Pakenham Upper Roll of Honour 

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Above: The Pakenham Upper Roll of Honour dedicated in September 1917.

Left: The trees planted in 1917 to commemorate the Pakenham Upper boys serving overseas. Below: the plaque placed with the trees. 

Such was Pakenham Upper’s pride in their Diggers that they began dedicating memorials even before the end of the War. On 25 August 1917, trees were planted on land between the Pakenham Upper Hall and Gembrook Rd (along what is now Bourkes Creek Rd) to honour “our boys”. The Pakenham Upper Hall and State School committees combined to carry out the ceremony as an ‘extension of Arbour Day” (DA 30/8/1917 p. 2. The local member of State Parliament, William Keast MLA, “motored up” to Pakenham Upper and planted the first tree, then “spoke feelingly of all the distress the war has caused’. Relatives of local Diggers then planted several other trees, which would help to "permanently beautify the Hall and perpetuate the memory of those who answering the Empire’s call, have preserved our Honour and our Land” (PG 24/7/1917 p. 2). The intention was for a full avenue of honour to be eventually planted (DA 30/8/1917 p. 2). 

A month later, on 22 September 1917, a roll of honour was dedicated to those who had enlisted from Pakenham Upper. As the Shire President, Cr G.W. Martin noted, this was being done in the midst of the “titanic struggle now raging”: the Third Battle of Ypres (Passchendaele) was in full swing on the Western Front, involving millions of soldiers. Cr Martin spoke of how Pakenham Upper’s Diggers were fighting to help Australians maintain the “privileges of British citizenship”, which he said were “freedom, justice and right”. Cr Martin also asked those present to “love and revere those men who have so nobly played their part that they might grow to manhood in a free and peaceful country, under the British flag”. The roll was unveiled by Frank Wisewould, a leading Pakenham Upper resident, who spoke of how the “imperishable bravery of our lads at the landing at Gallipoli had been re-enacted on the bloody fields of Pozieres and Ypres. They were worthy sons of the fathers who had begotten them and the mothers who had nurtured them”. Described at the time as a “handsome board” of blackwood, the roll of honour was designed by Charles Smart, a partner in Bates, Peebles and Smart Architects of Queen St Melbourne. One of Charles’ brothers, Ashley, owned a property called “Kinkora” in Pakenham Upper, while another brother, Roy was one of the Diggers honoured on the roll itself. According to the Pakenham Gazette, the roll of honour, would “show the boys in some small degree that we are not unmindful of the sacrifices they are daily and hourly making that we may still live the free and peaceful life that has been ours in this our own country"  (PG 28/9/1917 p. 2).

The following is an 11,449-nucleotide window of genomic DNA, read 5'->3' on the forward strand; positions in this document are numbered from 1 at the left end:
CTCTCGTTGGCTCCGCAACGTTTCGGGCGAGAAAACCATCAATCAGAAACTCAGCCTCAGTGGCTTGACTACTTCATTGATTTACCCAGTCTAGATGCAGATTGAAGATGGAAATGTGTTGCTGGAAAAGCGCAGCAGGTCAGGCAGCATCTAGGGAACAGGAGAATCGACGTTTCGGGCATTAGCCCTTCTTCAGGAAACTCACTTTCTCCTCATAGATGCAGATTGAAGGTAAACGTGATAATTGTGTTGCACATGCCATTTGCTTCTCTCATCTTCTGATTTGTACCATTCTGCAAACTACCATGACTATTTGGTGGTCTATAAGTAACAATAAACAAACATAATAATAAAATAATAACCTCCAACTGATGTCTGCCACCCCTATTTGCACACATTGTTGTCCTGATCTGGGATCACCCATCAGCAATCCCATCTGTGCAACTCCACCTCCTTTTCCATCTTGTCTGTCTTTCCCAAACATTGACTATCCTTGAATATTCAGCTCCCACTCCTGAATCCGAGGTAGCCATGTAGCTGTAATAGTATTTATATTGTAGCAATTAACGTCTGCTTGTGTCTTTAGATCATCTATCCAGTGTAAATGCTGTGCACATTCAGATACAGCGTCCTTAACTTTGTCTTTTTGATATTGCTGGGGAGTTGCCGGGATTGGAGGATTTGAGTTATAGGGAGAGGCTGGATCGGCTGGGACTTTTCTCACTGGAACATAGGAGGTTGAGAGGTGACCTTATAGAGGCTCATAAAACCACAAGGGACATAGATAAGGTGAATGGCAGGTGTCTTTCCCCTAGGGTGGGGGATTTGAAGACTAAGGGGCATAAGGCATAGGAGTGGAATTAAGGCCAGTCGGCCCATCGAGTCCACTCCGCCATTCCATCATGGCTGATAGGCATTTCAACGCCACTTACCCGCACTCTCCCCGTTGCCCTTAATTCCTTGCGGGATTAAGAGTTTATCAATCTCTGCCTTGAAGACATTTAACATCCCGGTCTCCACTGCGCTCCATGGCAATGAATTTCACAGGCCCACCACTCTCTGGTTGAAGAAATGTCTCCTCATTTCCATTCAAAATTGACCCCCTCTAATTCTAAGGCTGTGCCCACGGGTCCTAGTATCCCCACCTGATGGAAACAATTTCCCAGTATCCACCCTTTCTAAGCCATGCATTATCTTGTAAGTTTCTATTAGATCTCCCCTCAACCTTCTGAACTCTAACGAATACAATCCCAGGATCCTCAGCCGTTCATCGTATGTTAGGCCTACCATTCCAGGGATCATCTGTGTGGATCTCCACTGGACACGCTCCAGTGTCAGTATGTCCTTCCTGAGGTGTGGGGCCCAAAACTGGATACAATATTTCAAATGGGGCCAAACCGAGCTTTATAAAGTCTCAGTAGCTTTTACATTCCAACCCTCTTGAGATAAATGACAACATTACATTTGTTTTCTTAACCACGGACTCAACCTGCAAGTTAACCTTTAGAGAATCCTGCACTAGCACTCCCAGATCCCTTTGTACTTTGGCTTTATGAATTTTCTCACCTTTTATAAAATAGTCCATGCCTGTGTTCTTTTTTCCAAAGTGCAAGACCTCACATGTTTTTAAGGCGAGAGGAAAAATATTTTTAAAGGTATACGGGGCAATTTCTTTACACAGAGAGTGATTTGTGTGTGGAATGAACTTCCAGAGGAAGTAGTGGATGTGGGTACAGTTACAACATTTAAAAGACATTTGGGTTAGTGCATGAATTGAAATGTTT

Interestingly, the thirty two names on the roll are listed by year of enlistment. 1916 represented the peak of enlistment, with twelve Pakenham Upper volunteers that year, after which numbers dropped off sharply in 1917 and again in 1918 when there was just one local volunteer. This suggests the pool of eligible men had likely been exhausted as the War dragged on (or had become more reluctant to enlist). The are small crosses beside ten of the names indicating that one in three of the Pakenham Upper Diggers were killed or died. The roll was subsequently modified to include the date the Armistice was signed (11 November 1918) and the Year 1919, when the War with Germany officially ended.